Lim said current rules and regulations governing the conduct and actions of civil servants in all sectors – whether in the legal service, police, Election Commission, Malaysian Anti Corruption Commission or development agencies – have been grossly ineffective in ensuring that the principles of political and administrative neutrality are observed.
“Until there are stronger measures to punish or censor such partisanship and political bias, I am afraid we will be considered a third-rate democracy.
“I hope the Pakatan parties, together with enlightened individuals from the BN, can come together to work on shaping this important and long overdue reform to ensure neutrality of the civil service,” Lim added.
Jul 22, 10 3:38pm
he DAP has threatened legal action against Penang state development officer Nik Ali Mat Yunus for his public criticism of Chief Minister Lim Guan Eng.
“This is not an idle threat, let me assure him,” DAP chairperson Karpal Singh said in a statement today.
“Federal officers seconded to state governments under Pakatan Rakyat’s rule should not take the opportunity to subvert and sabotage the smooth running of these governments,” he added.
According to Karpal (left), Nik Ali had overstepped his boundaries as a civil servant by issuing press statements, which included the use of “uncouth” language, and more so by using an Umno platform to do so.
“The use of the words like biadap(disrespectful) and dayus (coward) against Lim by Nik Ali clearly shows that he is not fit to be the state development officer in Penang.
“He has forfeited his right to further retain this office. The cabinet should direct Nik Ali to withdraw the uncouth language he used against Lim and apologise to the chief minister,” he said.
Nik Ali broke rules
Karpal said Nik Ali had violated Regulation 19 of the Public Officers (Conduct and Discipline) Regulations 1993 in issuing press statements.
“I must make it clear that DAP will not hesitate to take Nik Ali to court for judicial pronouncement on his conduct,” he added.
He was commenting on the war of words between Lim and Nik Ali, prompted by the federal government’s hand in the controversy over illegal sand mining in Balik Pulau, demolition of decorative arches at the Penang Botanical Gardens and the allegation that no seat was provided for the chief minister during the launch of the Penang Hill Railway.
Karpal said that if the allegations about snubbing Lim at the railway launch were true, then Nik Ali had “obviously and maliciously” tried to humiliate Lim.
“I wonder how he rose up the ranks to become a state development officer. A civil servant publicly flexing his muscles at a chief minister, coupled with the use of uncouth language, has been unheard of until the emergence of Nik Ali.”
PM should step in
Also in Karpal’s firing line is chief secretary to the government Mohd Sidek Hassan, for defending Nik Ali and criticising Lim for being “excessive“.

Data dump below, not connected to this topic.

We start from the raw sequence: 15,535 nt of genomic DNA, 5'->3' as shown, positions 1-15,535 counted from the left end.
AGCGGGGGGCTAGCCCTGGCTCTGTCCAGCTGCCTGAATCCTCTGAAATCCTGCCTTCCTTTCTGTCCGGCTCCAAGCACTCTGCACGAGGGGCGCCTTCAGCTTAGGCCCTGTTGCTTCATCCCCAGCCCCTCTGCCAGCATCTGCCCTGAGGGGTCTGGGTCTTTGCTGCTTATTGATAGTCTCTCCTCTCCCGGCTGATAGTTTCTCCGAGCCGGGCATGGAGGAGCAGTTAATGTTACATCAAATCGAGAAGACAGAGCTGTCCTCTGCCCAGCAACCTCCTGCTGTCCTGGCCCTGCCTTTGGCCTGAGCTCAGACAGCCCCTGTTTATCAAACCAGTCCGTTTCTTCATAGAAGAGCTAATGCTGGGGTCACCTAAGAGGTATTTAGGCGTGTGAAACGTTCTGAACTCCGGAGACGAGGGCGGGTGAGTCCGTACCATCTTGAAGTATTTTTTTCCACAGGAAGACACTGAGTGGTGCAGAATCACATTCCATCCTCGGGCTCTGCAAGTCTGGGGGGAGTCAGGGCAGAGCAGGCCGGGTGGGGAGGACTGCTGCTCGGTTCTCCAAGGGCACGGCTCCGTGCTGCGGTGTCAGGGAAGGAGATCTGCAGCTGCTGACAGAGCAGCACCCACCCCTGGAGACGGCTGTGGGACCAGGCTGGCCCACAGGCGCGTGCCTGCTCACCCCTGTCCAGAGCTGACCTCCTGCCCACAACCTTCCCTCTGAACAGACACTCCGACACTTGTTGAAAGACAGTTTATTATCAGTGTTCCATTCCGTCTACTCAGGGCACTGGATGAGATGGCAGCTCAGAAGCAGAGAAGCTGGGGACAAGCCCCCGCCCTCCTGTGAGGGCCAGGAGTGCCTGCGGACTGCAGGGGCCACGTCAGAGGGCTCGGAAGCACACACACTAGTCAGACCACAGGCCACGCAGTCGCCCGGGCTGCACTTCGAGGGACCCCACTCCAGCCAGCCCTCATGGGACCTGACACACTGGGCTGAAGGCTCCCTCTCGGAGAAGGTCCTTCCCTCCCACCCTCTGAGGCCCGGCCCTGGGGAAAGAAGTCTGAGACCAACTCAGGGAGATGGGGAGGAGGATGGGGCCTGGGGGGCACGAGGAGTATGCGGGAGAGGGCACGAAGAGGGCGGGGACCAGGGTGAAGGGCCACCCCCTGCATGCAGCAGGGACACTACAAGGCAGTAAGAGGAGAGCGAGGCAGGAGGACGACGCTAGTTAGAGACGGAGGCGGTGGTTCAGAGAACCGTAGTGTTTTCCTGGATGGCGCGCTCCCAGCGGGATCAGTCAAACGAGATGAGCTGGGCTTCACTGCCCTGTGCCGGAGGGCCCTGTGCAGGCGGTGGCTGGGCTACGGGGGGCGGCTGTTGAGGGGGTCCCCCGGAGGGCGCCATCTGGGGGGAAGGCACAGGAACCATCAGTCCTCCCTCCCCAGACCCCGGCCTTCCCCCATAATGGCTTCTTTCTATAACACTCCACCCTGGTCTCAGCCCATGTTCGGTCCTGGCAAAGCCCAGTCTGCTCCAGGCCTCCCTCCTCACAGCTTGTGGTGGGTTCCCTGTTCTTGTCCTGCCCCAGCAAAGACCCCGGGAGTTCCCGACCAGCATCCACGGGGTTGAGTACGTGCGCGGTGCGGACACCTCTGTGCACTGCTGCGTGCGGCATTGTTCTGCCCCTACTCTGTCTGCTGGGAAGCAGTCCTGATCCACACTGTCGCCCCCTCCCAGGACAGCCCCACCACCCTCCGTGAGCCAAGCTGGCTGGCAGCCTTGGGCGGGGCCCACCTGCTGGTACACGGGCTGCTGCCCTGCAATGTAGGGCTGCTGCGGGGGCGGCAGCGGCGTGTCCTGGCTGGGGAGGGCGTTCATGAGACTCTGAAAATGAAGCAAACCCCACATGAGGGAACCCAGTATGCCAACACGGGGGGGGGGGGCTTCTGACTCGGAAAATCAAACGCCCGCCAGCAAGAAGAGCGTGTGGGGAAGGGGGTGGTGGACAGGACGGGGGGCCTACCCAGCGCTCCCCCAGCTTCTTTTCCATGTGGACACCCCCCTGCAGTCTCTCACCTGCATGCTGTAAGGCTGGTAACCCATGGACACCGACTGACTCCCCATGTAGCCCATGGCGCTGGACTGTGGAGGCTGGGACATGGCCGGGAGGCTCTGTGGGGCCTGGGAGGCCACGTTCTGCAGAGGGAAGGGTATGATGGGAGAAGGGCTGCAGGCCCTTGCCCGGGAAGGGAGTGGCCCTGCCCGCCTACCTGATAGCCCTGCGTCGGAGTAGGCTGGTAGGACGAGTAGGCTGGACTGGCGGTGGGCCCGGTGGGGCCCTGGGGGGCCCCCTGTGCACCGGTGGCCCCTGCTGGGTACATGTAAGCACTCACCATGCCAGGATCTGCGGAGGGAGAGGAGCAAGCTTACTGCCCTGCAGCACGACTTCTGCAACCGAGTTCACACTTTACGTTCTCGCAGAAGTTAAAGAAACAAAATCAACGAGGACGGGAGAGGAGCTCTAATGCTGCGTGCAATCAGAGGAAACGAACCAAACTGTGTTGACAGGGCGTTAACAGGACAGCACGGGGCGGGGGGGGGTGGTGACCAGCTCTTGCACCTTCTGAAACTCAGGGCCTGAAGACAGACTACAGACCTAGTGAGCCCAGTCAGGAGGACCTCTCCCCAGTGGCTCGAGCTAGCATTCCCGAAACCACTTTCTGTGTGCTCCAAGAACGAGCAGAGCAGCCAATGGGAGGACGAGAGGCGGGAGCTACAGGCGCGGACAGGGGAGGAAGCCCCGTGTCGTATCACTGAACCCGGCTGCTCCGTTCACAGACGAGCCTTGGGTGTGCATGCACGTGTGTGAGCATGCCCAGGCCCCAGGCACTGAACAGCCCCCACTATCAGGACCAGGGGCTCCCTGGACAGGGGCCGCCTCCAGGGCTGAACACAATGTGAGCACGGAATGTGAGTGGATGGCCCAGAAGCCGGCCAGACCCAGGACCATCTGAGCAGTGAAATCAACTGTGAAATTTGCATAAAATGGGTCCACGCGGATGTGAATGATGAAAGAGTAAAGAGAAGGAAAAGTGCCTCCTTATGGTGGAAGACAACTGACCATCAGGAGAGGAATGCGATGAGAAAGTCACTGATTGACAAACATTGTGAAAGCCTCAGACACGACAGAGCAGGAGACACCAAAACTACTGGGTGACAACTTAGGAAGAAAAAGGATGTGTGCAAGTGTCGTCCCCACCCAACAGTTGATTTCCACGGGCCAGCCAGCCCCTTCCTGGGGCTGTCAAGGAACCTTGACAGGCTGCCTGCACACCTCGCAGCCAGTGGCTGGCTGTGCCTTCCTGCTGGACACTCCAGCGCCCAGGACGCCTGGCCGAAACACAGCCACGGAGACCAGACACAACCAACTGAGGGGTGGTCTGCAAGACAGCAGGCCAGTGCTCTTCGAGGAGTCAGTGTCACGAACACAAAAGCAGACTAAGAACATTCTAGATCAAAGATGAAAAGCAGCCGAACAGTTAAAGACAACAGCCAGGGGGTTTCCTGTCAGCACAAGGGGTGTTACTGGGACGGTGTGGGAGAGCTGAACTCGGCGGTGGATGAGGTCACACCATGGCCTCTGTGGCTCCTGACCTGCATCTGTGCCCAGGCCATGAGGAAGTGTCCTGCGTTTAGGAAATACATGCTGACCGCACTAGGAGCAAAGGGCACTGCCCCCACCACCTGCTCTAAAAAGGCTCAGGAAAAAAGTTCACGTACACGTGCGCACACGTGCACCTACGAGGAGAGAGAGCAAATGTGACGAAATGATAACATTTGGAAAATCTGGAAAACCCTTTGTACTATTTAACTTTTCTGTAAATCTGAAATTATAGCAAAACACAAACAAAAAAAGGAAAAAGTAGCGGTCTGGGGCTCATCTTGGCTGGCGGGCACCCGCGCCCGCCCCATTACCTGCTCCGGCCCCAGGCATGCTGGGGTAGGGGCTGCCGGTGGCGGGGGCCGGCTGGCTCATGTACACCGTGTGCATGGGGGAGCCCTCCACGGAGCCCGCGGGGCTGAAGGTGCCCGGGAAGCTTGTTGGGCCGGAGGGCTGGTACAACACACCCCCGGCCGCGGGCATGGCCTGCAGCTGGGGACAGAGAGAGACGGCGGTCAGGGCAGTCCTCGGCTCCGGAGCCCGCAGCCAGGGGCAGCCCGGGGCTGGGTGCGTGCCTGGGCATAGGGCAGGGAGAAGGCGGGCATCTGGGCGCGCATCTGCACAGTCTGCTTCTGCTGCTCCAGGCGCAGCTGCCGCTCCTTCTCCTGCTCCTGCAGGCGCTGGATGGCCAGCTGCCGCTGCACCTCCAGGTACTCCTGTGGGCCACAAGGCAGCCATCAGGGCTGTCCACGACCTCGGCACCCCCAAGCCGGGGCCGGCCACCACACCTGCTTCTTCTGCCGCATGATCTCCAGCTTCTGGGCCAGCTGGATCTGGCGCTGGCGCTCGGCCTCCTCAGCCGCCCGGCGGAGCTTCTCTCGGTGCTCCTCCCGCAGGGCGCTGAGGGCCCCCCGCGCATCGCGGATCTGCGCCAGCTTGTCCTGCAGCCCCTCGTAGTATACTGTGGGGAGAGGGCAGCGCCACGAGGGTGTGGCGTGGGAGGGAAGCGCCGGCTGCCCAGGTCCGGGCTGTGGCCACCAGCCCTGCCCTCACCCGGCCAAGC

He said that Sidek should be schooled on Regulation 19 and bring it to the attention of the cabinet.
Karpal also took the Congress of Unions of Employees in the Public and Civil Services (Cuepacs) to task for failing to reprimand Nik Ali.
“He is a civil servant and should know the parameters within which he can operate. He should not allow himself to be used by politicians in Umno who have their own agenda against the chief minister.
The prime minister should immediately intercede before Nik Ali goes rabid,” he added.
Jul 22, 10 2:07pm
Chief secretary to the government Mohd Sidek Hassan’s failure to reprimand Penang state development officer Nik Ali Nik Yunus for appearing at an Umno press conference should be condemned, said DAP adviser Lim Kit Siang.
Lim (left) said Sidek should have reprimanded Nik Ali for violating the civil service code of being strictly non-partisan and apolitical.
“It is regrettable that when ‘Little Napoleons’ rear their ugly heads, they are given full defence and support instead of being reprimanded and put in their proper place,” he said in a statement today.
He was referring to Sidek’s statement yesterday, in which he came to the defence of Nik Ali and criticised Pakatan Rakyat’s Penang Chief Minister Lim Guan Eng for being “excessive” in criticising a top civil servant.
Guan Eng is involved in a war of words with Nik Ali over the federal government hand in an illegal sand mining controversy in Balik Pulau, demolition of expensive, decorative arches at the Penang Botanical Gardens and the allegation that no seat was provided for the chief minister during the launch of the Penang Hill Railway.
For this, Nik Ali blew his top at a press conference organised by Umno on July 19, calling Guan Eng biadap (rude) and bacul(gutless).
Lim warned that Sidek and Nik Ali’s actions were examples of Little Napoleons who were threatening Prime Minister Najib Abdul Razak’s Government Transformation Programme.
“However, if Little Napoleons like Nik Ali are allowed the impunity to show utter contempt for elected representatives and even an elected state government in open disregard of the civil service code to be politically neutral, impartial and civil, then this pillar of Najib’s national transformation programme is being torn to shreds and smithereens, losing all public credibility and legitimacy,” he said.
from the malaysian insider:
from lim kit siang’s blog: